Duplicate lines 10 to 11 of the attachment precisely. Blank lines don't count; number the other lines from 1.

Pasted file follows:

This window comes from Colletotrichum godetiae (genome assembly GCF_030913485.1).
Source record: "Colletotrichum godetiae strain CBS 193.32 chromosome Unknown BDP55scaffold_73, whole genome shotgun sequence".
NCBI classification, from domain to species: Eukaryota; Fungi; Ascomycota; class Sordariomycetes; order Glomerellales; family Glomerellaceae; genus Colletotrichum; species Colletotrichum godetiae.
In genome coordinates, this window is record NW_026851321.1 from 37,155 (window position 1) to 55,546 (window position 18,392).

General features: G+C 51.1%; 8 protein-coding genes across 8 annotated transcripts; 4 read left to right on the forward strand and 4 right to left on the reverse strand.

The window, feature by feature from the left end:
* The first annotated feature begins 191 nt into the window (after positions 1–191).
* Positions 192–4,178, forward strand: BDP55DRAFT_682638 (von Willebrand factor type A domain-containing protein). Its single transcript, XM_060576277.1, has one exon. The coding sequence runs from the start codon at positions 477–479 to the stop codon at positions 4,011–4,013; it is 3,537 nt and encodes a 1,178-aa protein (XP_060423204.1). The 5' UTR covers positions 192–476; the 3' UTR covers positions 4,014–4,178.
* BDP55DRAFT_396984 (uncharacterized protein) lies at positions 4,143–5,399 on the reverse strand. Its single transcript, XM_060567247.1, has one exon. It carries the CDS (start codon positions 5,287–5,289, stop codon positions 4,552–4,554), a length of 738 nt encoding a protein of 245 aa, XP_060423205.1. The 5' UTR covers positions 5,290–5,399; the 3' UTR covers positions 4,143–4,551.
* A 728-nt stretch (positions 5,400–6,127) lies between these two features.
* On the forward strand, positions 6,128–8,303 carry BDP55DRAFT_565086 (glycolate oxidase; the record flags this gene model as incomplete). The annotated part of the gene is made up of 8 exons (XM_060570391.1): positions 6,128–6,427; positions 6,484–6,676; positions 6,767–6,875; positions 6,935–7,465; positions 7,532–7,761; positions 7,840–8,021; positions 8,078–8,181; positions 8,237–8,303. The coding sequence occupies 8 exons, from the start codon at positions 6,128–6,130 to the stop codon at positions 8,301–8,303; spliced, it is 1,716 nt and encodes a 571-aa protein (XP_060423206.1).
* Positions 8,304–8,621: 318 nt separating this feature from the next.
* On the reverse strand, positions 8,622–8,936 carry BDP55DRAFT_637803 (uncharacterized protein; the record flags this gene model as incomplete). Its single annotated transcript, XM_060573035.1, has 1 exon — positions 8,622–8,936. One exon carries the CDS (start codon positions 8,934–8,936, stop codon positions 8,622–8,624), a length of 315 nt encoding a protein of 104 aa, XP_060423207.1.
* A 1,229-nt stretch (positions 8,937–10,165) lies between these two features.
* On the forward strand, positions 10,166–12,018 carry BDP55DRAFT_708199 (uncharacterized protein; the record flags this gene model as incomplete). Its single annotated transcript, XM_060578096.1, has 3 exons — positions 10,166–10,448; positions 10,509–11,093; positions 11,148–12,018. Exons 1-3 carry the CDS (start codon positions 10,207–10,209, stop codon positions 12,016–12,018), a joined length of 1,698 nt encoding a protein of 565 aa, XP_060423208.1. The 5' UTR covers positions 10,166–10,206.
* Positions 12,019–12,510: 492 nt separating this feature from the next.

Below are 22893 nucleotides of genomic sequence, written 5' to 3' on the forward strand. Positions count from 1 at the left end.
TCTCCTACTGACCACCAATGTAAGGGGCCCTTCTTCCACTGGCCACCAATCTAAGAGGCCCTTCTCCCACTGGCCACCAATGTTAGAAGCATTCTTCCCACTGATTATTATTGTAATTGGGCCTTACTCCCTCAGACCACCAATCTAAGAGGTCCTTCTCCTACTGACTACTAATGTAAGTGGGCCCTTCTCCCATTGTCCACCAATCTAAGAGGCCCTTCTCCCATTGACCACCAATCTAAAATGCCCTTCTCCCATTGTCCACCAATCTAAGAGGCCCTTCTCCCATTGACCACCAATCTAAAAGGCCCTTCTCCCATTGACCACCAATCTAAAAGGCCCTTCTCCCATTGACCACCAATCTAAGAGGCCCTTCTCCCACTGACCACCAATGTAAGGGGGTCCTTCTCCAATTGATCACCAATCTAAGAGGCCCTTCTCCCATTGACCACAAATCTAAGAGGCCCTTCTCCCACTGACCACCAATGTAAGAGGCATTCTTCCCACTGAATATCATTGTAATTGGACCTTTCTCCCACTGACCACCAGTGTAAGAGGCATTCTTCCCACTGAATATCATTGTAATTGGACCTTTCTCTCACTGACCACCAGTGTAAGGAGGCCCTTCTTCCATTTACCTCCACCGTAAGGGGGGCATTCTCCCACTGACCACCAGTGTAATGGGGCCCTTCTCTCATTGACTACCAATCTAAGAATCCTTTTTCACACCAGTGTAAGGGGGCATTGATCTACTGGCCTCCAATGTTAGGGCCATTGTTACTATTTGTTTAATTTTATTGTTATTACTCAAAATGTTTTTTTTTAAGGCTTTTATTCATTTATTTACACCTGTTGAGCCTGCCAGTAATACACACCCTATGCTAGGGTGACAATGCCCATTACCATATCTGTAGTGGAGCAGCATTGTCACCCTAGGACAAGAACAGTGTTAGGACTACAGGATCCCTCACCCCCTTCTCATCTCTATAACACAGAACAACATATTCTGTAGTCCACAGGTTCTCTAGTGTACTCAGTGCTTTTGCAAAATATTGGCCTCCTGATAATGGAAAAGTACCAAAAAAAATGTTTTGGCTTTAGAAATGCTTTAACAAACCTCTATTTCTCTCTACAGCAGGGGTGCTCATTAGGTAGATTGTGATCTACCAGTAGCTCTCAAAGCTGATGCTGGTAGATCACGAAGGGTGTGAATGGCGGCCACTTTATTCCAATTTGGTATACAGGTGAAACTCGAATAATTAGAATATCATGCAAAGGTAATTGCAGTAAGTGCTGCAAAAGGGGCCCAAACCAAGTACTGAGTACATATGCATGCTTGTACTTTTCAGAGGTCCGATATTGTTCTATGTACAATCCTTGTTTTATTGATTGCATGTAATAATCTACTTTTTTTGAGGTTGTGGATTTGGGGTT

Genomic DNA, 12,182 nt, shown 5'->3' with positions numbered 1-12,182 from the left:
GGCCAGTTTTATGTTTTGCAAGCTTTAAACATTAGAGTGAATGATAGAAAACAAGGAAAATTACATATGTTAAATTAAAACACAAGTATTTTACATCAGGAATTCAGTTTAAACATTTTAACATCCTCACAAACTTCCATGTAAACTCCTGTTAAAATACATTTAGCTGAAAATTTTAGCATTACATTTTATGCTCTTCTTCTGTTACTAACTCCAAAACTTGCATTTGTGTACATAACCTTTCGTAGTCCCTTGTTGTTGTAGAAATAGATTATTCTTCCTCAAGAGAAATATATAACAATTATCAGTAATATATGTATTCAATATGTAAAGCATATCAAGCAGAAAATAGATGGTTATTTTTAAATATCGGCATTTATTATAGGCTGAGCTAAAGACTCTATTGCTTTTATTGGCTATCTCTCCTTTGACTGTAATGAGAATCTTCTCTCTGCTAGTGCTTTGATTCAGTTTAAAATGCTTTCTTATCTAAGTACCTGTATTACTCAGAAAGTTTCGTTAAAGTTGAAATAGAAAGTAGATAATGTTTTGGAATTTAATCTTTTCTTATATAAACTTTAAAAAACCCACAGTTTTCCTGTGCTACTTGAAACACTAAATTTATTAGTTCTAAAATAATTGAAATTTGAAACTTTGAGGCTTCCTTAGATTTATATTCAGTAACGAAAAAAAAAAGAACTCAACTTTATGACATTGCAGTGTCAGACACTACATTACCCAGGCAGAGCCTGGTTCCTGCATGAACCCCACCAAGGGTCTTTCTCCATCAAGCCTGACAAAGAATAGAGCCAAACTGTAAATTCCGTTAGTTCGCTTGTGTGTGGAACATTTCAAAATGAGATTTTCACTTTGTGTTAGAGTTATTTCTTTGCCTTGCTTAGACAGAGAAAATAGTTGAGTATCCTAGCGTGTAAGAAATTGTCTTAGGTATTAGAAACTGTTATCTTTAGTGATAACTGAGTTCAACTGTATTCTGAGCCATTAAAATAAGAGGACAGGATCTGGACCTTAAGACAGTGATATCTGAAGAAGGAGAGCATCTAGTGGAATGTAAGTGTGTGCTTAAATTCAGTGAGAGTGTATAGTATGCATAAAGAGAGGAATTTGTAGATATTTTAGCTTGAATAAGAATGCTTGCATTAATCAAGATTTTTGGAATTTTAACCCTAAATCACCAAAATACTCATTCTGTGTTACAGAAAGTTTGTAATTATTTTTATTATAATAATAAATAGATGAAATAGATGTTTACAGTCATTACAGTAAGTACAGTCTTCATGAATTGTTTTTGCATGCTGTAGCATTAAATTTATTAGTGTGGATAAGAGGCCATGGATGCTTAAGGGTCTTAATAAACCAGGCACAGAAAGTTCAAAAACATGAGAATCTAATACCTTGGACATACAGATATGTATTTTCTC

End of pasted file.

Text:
* A 728-nt stretch (positions 5,400–6,127) lies between these two features.
* On the forward strand, positions 6,128–8,303 carry BDP55DRAFT_565086 (glycolate oxidase; the record flags this gene model as incomplete). The annotated part of the gene is made up of 8 exons (XM_060570391.1): positions 6,128–6,427; positions 6,484–6,676; positions 6,767–6,875; positions 6,935–7,465; positions 7,532–7,761; positions 7,840–8,021; positions 8,078–8,181; positions 8,237–8,303. The coding sequence occupies 8 exons, from the start codon at positions 6,128–6,130 to the stop codon at positions 8,301–8,303; spliced, it is 1,716 nt and encodes a 571-aa protein (XP_060423206.1).